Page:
Almost two years of retirement has taught me a couple lessons. Even if you are not retired, these lessons may have some value for you, too.
Not Eating Well
The first lesson is one that surprised me a great deal: how easily we can get nutritionally out of whack, and how quickly it can devastate you.
No doubt you are thinking that this is a no-brainer. Everyone knows to eat well, right?
Well, of course I knew to try to eat well. During my first year of retirement, I ate out a lot, and generally wound up having good nutrition as a result, because I typically ate at good places. I might even have gained a couple of pounds, which was no problem because I have always been thin. (I have one of those high-burn metabolisms.)
But, eating out got boring. It became more convenient to just eat at home. The problem is: my dogs don’t know how to cook, and I am not much better at it than they would be, so I ate a lot of sandwiches. I figured 3 or 4 sandwiches a day, and some cereal in the mornings, would give me adequate protein and carbs.
Then one day I woke up and realized that I am very underweight and that I feel rundown all the time. It seemed to happen fairly quickly. Of course, I was losing weight the whole time, but it was not that noticeable until it began its exponential curve.
Now I am scrambling to add some calories to my daily intake (drinking cans of Ensure Plus), ensuring I eat wholesome foods often enough, taking vitamins, and so on. But I am not going to work out of this overnight. It will take some time to get built back up.
Interestingly, when I retired I figured that gaining too much weight would be a potential problem. So, by having a mindset on that, I was oblivious to watching for the opposite to happen.
In reflecting back on this period of weight loss (several months of it), I suspect it also impacted the quality of my thinking. I don’t know this for sure, as none of us are all that good at gauging the quality of our thinking, but I suspect it, and also suspect that this hindered my picking up on my problem sooner. I do know that the brain needs good nutrition before it can give its best.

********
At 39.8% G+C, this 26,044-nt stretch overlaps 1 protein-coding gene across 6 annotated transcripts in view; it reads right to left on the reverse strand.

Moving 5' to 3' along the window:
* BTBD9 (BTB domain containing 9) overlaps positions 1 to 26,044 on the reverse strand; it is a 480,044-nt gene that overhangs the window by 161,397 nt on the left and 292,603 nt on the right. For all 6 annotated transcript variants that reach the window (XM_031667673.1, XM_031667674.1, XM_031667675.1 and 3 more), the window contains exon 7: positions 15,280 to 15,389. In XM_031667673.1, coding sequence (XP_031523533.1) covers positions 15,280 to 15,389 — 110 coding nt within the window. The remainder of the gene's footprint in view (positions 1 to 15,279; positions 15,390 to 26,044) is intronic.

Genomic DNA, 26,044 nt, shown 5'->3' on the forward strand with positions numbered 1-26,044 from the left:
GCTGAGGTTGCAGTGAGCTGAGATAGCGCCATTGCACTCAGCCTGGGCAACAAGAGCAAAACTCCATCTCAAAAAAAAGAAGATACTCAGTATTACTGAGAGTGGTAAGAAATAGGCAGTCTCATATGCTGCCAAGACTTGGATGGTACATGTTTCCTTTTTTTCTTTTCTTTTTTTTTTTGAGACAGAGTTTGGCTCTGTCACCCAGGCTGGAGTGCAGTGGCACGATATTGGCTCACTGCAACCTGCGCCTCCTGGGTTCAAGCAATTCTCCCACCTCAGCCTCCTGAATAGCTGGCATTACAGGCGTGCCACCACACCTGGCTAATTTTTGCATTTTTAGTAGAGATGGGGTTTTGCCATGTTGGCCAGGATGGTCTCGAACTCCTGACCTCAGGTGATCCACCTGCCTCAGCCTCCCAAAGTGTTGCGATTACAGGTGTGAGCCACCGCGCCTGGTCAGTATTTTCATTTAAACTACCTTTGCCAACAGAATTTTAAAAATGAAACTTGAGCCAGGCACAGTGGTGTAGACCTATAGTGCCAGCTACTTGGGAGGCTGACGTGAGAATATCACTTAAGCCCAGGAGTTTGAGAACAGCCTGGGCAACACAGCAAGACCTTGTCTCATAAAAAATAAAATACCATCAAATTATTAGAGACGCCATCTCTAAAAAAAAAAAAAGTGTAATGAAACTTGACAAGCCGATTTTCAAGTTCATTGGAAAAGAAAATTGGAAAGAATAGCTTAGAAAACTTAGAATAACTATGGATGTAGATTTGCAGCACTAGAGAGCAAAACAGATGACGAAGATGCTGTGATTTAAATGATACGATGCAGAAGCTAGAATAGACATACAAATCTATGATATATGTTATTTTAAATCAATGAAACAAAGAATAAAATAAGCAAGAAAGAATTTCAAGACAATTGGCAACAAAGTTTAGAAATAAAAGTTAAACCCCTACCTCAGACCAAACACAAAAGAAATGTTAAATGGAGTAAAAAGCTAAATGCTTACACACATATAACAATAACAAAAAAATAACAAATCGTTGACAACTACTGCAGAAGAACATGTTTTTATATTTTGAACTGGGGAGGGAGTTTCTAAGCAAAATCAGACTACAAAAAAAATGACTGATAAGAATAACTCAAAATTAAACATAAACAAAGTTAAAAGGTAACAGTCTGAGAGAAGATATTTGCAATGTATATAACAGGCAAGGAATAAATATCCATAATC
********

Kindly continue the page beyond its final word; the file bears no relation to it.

Anyway, a heads-up for you, whether you are retired, thinking about it, or have a long way to go before retiring: nutrition really is important, and it’s easy to set yourself up so that you are not getting the nutrition you need.
No, I do not miss getting up at 4:30 am, I do not miss the traffic hassles, and I sure don’t miss traveling. (I miss the destinations and the people I worked with at those destinations, but not the aggravating travel.)
Work does add meaning to one’s life, though. It gives you a feeling of being needed, being part of a bigger team, a sense of accomplishment, and a level of social interaction (with good friends) that just makes you feel good.
Before going into retirement, I knew about the importance of staying busy. That’s one of the reasons I blog: it gives me something to do on a somewhat regular basis, and it gives me some degree of social interaction, although it’s not the same as working with friends. (Virtual communities can never equate to real interaction with people you actually know and who actually know you.)
But it’s a far cry from doing work in which your experience actually matters. We talked last week about how there are over 100,000 new blogs added to the web every day. Hence, looking at the broad view, if I stop blogging, it will have almost zero impact.
Totally unlike my retirement from the real world, where my experience is now actually missed (as is the experience of other retirees). And, obviously I miss my friends and the feeling of accomplishment that comes from my experience actually mattering.
So what can you learn from this? For one, be sure to draw some meaning from your work. I assure you it is there if you look. Secondly, when you do retire, make sure you find something to do that gives you a sense of meaning and contribution.